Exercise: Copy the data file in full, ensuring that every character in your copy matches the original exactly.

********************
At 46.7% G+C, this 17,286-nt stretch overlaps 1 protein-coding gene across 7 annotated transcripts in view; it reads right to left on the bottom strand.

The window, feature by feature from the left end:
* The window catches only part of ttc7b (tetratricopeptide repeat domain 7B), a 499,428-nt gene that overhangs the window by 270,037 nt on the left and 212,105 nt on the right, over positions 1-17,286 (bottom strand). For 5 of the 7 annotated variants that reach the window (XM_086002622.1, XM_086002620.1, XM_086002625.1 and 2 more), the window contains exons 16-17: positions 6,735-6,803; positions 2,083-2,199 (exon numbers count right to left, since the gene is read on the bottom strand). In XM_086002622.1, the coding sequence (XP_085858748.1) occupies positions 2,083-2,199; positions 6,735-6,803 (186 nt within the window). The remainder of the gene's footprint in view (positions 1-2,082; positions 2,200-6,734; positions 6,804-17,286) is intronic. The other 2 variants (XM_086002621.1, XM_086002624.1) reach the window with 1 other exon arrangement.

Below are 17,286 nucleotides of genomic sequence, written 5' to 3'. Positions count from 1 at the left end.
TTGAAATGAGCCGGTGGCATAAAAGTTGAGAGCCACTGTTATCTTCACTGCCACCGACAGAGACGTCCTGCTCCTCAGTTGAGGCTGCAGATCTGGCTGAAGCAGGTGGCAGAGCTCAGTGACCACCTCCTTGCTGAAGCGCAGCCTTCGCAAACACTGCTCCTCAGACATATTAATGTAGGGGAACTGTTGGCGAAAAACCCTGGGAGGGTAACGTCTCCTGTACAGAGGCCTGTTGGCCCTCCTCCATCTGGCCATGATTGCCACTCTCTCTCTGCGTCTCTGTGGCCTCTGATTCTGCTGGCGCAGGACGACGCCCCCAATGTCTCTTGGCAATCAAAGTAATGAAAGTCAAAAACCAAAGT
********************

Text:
At 46.7% G+C, this 17,286-nt stretch overlaps 1 protein-coding gene across 7 annotated transcripts in view; it reads right to left on the bottom strand.

The window, feature by feature from the left end:
* The window catches only part of ttc7b (tetratricopeptide repeat domain 7B), a 499,428-nt gene that overhangs the window by 270,037 nt on the left and 212,105 nt on the right, over positions 1-17,286 (bottom strand). For 5 of the 7 annotated variants that reach the window (XM_086002622.1, XM_086002620.1, XM_086002625.1 and 2 more), the window contains exons 16-17: positions 6,735-6,803; positions 2,083-2,199 (exon numbers count right to left, since the gene is read on the bottom strand). In XM_086002622.1, the coding sequence (XP_085858748.1) occupies positions 2,083-2,199; positions 6,735-6,803 (186 nt within the window). The remainder of the gene's footprint in view (positions 1-2,082; positions 2,200-6,734; positions 6,804-17,286) is intronic. The other 2 variants (XM_086002621.1, XM_086002624.1) reach the window with 1 other exon arrangement.

Below are 17,286 nucleotides of genomic sequence, written 5' to 3'. Positions count from 1 at the left end.
TTGAAATGAGCCGGTGGCATAAAAGTTGAGAGCCACTGTTATCTTCACTGCCACCGACAGAGACGTCCTGCTCCTCAGTTGAGGCTGCAGATCTGGCTGAAGCAGGTGGCAGAGCTCAGTGACCACCTCCTTGCTGAAGCGCAGCCTTCGCAAACACTGCTCCTCAGACATATTAATGTAGGGGAACTGTTGGCGAAAAACCCTGGGAGGGTAACGTCTCCTGTACAGAGGCCTGTTGGCCCTCCTCCATCTGGCCATGATTGCCACTCTCTCTCTGCGTCTCTGTGGCCTCTGATTCTGCTGGCGCAGGACGACGCCCCCAATGTCTCTTGGCAATCAAAGTAATGAAAGTCAAAAACCAAAGT